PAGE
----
Ali hesitated. “No.”

“Any business that would take you there?”

“No.” Ali shuddered, as a terrible awareness began to take hold.

As she struggled to find an answer to any of the questions she had been asked, the female officer answered a phone call. “Yes. Everyone here. The same as before. We’re bringing them all in as soon as the wagons show up.”

The officers left Ali without saying another word. Ten minutes later she, and everyone else, was escorted out of the terminal into large vans by agents, in uniforms she did not recognize. Everyone in her van was mystified as to what was happening and a few were furious. “If I’ve done something wrong, arrest me. There’s no reason for this,” one man said.

“I don’t think these are police,” Ali said.

“Then what the hell is going on?”

No one had an answer. None was forthcoming once they arrived at their destination, a huge warehouse surrounded by a tall gate. Ali caught a brief glimpse of the river beyond the compound as she was led, along with the others, into the warehouse. The agents organized everyone into groups by some method Ali could not discern. She, and about thirty others, were taken into a windowless room near the entrance and ordered to form a line. One by one they were called up and taken into yet another room.

When Ali reached the front of the line, she asked the agent directing people what was happening. “Just processing,” he said, as he motioned her forward.

She went into the next room and was made to empty her purse and open her bags, all of which were searched thoroughly. When that was done she went through a metal detector, followed by a careful search by a woman. Nothing was revealed by these searches, at least nothing the agents found interesting, and Ali was told to go into the next room.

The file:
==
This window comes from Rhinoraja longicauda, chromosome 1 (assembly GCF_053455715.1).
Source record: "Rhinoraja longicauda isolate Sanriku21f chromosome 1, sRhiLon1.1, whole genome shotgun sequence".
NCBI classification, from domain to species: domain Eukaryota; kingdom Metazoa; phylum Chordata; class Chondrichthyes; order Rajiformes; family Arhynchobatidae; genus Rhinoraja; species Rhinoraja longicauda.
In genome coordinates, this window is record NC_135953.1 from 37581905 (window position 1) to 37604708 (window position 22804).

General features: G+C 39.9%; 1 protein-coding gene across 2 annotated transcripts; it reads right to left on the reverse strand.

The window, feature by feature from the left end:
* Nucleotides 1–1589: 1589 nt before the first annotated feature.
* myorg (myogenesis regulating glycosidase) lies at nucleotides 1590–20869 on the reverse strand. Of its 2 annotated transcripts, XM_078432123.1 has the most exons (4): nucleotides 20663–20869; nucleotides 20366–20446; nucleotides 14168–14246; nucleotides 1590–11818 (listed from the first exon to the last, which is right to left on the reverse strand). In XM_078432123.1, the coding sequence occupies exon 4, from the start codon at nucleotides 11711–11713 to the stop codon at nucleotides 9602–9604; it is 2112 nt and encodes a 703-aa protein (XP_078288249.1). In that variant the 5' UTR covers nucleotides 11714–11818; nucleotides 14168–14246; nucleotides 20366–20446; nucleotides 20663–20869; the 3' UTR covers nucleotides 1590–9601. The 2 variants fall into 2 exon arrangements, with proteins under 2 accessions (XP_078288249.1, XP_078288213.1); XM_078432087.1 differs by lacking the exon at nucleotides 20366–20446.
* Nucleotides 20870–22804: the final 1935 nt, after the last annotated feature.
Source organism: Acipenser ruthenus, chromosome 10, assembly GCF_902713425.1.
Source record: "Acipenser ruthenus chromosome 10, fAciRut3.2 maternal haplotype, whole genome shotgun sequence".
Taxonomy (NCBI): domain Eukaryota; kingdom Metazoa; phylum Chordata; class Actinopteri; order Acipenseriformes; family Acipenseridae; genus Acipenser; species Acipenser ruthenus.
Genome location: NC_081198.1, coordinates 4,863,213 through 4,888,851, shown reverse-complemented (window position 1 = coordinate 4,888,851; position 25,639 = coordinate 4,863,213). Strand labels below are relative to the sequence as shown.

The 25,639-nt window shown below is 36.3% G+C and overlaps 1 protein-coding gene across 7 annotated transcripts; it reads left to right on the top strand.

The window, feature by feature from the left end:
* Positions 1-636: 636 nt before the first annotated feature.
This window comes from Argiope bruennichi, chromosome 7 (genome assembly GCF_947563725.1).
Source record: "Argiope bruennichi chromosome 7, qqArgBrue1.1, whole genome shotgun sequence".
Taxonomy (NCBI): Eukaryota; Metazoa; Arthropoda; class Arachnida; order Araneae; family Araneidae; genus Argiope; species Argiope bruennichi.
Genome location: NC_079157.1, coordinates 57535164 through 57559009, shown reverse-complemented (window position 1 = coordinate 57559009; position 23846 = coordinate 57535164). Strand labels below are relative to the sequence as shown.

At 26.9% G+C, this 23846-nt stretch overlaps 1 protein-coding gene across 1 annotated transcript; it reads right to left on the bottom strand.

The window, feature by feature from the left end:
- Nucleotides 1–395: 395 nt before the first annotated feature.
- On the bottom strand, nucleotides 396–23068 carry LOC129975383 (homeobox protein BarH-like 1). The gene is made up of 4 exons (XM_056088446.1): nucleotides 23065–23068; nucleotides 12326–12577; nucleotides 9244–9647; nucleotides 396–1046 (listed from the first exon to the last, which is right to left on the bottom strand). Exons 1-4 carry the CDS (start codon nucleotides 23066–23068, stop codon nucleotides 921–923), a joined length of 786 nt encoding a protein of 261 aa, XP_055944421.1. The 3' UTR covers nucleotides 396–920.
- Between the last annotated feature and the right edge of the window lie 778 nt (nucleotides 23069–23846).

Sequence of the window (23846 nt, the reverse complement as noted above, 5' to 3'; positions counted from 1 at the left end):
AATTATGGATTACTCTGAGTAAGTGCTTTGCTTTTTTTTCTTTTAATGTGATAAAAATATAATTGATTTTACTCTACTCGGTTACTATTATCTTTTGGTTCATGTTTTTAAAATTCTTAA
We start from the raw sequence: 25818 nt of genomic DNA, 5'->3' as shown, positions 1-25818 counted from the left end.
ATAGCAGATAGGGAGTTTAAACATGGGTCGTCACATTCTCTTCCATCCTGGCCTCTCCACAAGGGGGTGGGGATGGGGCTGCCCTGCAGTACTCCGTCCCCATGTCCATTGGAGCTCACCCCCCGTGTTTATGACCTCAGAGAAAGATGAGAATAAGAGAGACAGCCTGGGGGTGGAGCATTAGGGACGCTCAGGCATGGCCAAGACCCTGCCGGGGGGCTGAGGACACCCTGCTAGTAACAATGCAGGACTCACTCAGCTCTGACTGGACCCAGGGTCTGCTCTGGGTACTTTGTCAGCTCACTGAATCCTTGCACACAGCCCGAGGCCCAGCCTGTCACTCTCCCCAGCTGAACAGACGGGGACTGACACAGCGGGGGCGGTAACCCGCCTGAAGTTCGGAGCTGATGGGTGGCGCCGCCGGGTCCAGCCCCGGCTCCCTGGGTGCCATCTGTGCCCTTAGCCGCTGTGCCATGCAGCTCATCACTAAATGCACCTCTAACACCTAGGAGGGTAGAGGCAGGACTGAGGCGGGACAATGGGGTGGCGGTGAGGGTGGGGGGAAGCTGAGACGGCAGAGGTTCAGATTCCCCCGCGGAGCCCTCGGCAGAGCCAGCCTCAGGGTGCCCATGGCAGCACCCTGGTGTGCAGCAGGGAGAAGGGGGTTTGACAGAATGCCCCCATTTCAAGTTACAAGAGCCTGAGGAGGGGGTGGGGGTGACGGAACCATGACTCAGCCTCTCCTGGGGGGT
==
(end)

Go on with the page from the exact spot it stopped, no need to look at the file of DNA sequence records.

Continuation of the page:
There she found all the other groups of passengers slowly gathering as they too went through processing. The room they were in was massive, with ceilings that reached to the top of the warehouse, and enough space to hold three or four times that many people. Ali looked around but, much to her annoyance, she couldn’t find anyone who might be able to answer any of her questions. After a few minutes aimless wandering she gave up and joined the others who had found a place on the floor to sit.

They waited for an hour, with no sign of any agents and no explanation of how long they might be expected to remain there. More and more people continued to arrive as time went on. Far more, Ali realized with a growing horror, than she had come with from the airport. She got up again, feeling panicked, and went to one of the doors where people were coming in from being processed, marching up to one of the agents.

“What’s going on? How long am I supposed to just sit here and wait?”

The agent did not even glance in her direction. “Ma’am, I’m going to have to ask you to get to the back of the line for processing.”

“I’ve already been through processing. I want to talk to someone who can tell me what’s going on.” Ali could hear her voice and it sounded hysterical. People were looking up from the line, which stretched out the next door, with some mild curiosity.

“Ma’am, I understand. But you’ve come out of the containment area and now you need to be processed again. Please move to the back of the line.”

Ali stared at him for a moment, feeling fury and desperation in equal measure. What if I don’t, what if I just stay here, she wanted to say. The agent was not even looking at her, already going over the next person’s luggage. Ali sighed and started back to try to find the end of line.

In A Flash: read a new story every Thursday…